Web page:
Ouanga (AKA The Love Wanga AKA Drums of the Jungle) (1936)

Though little known, Ouanga is notable as supposedly only the second movie (after White Zombie) to feature zombies. It also deals with interracial love, the notion of “passing,” and the supposedly inherent fiery lustfulness of black native women. As the poster proclaims: “Meet Clelie…naive…young and beautiful…lithe, yielding, and primitive, love-hungry child of the tropics!”

Clelie (Fredi Washington, who had done the whole “passing” thing in 1934’s Imitation of Life) is in fact a black Haitian plantation owner — hardly “primitive,” and so well-spoken! — who moonlights as a voodoo priestess. She falls in love with a white American named Adam (Philip Brandon) when he comes to Haiti for two years to oversee his father’s plantation, which neighbors Clelie’s. He apparently returned her affection while he was in the mood for gettin’ freaky, but now that he’s ready to settle down, he ships in his white fiancee, Eve (Marie Paxton) — OHNOHEDI’UNT! (Incidentally, yes, that’s Adam and Eve.)

Clelie doesn’t take this lying down, however. She takes it ON HER KNEES, begging Adam to take her back in one embarrassing scene after another:

CLELIE: “You belong to me, Adam, and no one else but me!”

ADAM: “No, Cle, you belong with your kind.”

CLELIE: “But I ask for so little; only to be with you. Oh, I’ll be your slave, anything!”

And later:

CLELIE: “Oh, I’m crazy, mad about you. Forget this girl. What has she got that I haven’t got? Look at me. Am I not as beautiful? As white?”

ADAM: “It’s no use, Clelie.”

CLELIE: (Falling to her knees.) “Oh no, no, Adam, please. Don’t go away from me as if I were a black wench in your field!” (He pries her off of his leg and walks away.)

Adam’s black plantation overseer LeStrange (?!?), played by the VERY white Sheldon Leonard, loves Clelie and expresses his desire that she knock off this interracial tomfoolery in this unintentionally hilarious exchange:

LESTRANGE: “He’s going to marry Miss Langley. She’s his kind. She’s white.”

CLELIE: “You think so? I’m white too, as white as she is.”

LESTRANGE: “You’re not! You’re black.”

CLELIE: “Black am I? Is this black?” (She touches her face.) “Or these?” (She holds out her hands.) “Or this?” (She tears open her shirt to show her cleavage.)

LESTRANGE: “Clelie, forget this madness. Your white skin doesn’t change what’s inside you. You’re black, you hear me? You’re black! You belong to us! To me!”

(He grabs and kisses her, and at first she relents, but eventually she realizes that she shouldn’t have to settle for a “black” — ahem — man. She pushes him away.)

CLELIE: “I hate you, you black scum!”

Eventually, though, after being beaten down enough by Adam’s rejections, Clelie admits to LeStrange, “You’re right. He hates me. He despises me. I’m trash to him. Good-for-nothing trash. Black trash.” Still, though, she rejects LeStrange’s advances and vows revenge: “I’ll show him what a black girl can do!”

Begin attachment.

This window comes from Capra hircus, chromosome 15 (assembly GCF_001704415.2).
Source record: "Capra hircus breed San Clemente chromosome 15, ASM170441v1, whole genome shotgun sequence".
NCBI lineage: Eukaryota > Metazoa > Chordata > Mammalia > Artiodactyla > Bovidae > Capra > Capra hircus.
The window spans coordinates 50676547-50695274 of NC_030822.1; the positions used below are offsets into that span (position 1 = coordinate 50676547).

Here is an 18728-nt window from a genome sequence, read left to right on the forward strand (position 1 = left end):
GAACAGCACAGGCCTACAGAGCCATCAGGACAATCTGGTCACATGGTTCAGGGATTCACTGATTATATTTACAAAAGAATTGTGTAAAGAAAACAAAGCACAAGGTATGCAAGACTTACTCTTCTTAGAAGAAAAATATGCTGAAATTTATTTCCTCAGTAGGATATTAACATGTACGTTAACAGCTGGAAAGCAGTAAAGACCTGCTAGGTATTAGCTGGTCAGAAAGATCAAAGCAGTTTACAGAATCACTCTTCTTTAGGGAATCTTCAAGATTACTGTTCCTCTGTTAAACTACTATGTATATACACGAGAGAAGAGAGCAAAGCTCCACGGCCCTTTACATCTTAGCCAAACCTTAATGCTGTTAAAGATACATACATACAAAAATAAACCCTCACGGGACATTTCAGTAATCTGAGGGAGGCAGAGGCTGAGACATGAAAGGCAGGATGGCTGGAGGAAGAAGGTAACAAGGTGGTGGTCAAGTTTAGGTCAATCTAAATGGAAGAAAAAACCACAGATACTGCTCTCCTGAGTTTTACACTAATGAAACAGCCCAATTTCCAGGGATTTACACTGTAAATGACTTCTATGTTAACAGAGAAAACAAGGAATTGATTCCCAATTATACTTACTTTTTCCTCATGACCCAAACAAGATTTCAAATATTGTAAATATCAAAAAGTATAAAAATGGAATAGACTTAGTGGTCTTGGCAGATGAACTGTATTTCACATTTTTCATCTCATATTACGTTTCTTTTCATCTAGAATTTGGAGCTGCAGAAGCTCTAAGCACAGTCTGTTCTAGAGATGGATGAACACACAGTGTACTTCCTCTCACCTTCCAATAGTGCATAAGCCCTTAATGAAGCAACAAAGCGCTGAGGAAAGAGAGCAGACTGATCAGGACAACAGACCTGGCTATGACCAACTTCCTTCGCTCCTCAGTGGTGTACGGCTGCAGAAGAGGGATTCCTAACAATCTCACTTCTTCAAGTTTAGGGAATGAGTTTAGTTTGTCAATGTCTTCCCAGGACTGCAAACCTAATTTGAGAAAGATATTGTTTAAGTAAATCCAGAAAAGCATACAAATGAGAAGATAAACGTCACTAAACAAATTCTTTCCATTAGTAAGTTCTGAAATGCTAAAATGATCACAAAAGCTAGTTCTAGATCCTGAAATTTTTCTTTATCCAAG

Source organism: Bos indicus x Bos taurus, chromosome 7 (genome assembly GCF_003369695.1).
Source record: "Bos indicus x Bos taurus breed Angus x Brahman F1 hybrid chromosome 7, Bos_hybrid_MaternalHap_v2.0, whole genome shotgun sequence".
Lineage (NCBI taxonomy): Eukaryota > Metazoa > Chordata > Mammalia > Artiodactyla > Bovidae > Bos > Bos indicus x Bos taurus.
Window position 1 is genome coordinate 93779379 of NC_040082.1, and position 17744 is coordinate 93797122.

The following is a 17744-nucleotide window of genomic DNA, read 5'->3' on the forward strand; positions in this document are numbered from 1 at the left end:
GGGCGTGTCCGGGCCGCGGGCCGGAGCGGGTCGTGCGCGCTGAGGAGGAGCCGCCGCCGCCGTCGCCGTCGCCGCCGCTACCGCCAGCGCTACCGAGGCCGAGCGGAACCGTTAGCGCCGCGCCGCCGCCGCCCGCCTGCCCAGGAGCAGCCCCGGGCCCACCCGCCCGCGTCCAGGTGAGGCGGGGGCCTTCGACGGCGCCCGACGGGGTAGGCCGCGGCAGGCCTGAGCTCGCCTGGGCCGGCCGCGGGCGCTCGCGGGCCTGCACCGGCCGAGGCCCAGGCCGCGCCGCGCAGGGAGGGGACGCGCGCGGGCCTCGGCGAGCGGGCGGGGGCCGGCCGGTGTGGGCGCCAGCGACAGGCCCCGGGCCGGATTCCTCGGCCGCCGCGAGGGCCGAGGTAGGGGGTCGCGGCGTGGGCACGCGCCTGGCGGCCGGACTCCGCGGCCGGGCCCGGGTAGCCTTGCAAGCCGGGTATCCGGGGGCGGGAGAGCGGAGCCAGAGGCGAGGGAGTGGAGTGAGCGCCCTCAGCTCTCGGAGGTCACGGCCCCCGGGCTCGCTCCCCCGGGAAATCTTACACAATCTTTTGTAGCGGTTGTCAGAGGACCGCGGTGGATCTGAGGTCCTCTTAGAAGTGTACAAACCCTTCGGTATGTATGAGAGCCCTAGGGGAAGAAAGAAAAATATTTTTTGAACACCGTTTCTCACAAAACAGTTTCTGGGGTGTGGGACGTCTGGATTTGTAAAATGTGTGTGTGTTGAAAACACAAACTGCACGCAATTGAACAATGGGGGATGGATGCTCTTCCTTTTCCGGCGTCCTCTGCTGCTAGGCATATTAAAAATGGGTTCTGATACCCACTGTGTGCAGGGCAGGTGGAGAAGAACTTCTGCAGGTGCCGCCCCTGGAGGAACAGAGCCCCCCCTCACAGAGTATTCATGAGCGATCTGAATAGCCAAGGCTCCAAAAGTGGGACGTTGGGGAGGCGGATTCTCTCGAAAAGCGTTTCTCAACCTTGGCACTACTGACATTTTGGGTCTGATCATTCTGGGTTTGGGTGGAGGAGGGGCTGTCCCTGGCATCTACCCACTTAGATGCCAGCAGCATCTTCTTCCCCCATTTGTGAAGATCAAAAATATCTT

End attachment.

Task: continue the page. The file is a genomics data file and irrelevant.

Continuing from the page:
This revenge comes in the form of a ouanga (pronounced “wanga”), a voodoo charm meant to curse Eve. When that’s discovered, though, Clelie resorts to Plan B: she raises two zombies and has them kidnap Eve and take her as a sacrifice in a voodoo ceremony. (This scene provides another great line, as Eve’s mother screams, “I came out of the house just in time to see two hulking Negroes making away with Eve!”)

The heroic “Negro” LeStrange tries to stop Clelie, but she shoots him. Injured, he still manages to save the day by stealing Clelie’s protection ouanga and setting it on fire. She runs off into the jungle, where he follows her and heroically (?) strangles her to death.

Amidst all this hubbub is a pair of (dark-skinned) black servants, Jackson (Sidney Easton) and Susie (Babe Joyce), who serve as comic relief. Susie has the hots for Jackson and accepts Clelie’s offer to make him fall for her (which brings up the question, if it’s so easy, why doesn’t she use that mojo on Adam?). However, in exchange, Susie must help Clelie in her plot for revenge. Susie is superstitious and afraid of anything voodoo-related — “Is you a voodoo?” she exclaims wide-eyed to Clelie — making her a rare black female comedic “spook” stereotype. Jackson, meanwhile, loves to play dice. ‘Nuff said.

The moral of the story is, of course, “Stick to your own kind!” Luckily, Ouanga was hardly seen in the US, allowing for generations of miscegenation to go unchecked and blessing us with stars like Vin Diesel, Mariah Carey, The Rock and Justin Guarini. Hmm, maybe those filmmakers were on to something after all…

Although originally scheduled to film in Haiti, production on Ouanga had to move to Jamaica when locals expressed hostility at the idea of having voodoo exploited for cheap thrills. Go figure. The all-black remake The Devil’s Daughter was made in 1939, removing the interracial storyline and thus making it all the more pointless.

“OK, now cough.”
Ah, the good ol’ days, when “no” meant “just three or four times”.
Ming the Ridiculous
“There’s no need to shield her from me, sir. I’m very gay.”
Andy cursed the day he bought that Thighmaster.
My favorite part of classic films? The subtlety.
“I don’t think this is how a bris is supposed to go.”
“Since it’s your birthday, I’ll beat you only once today.”



Please enter your comment!
Please enter your name here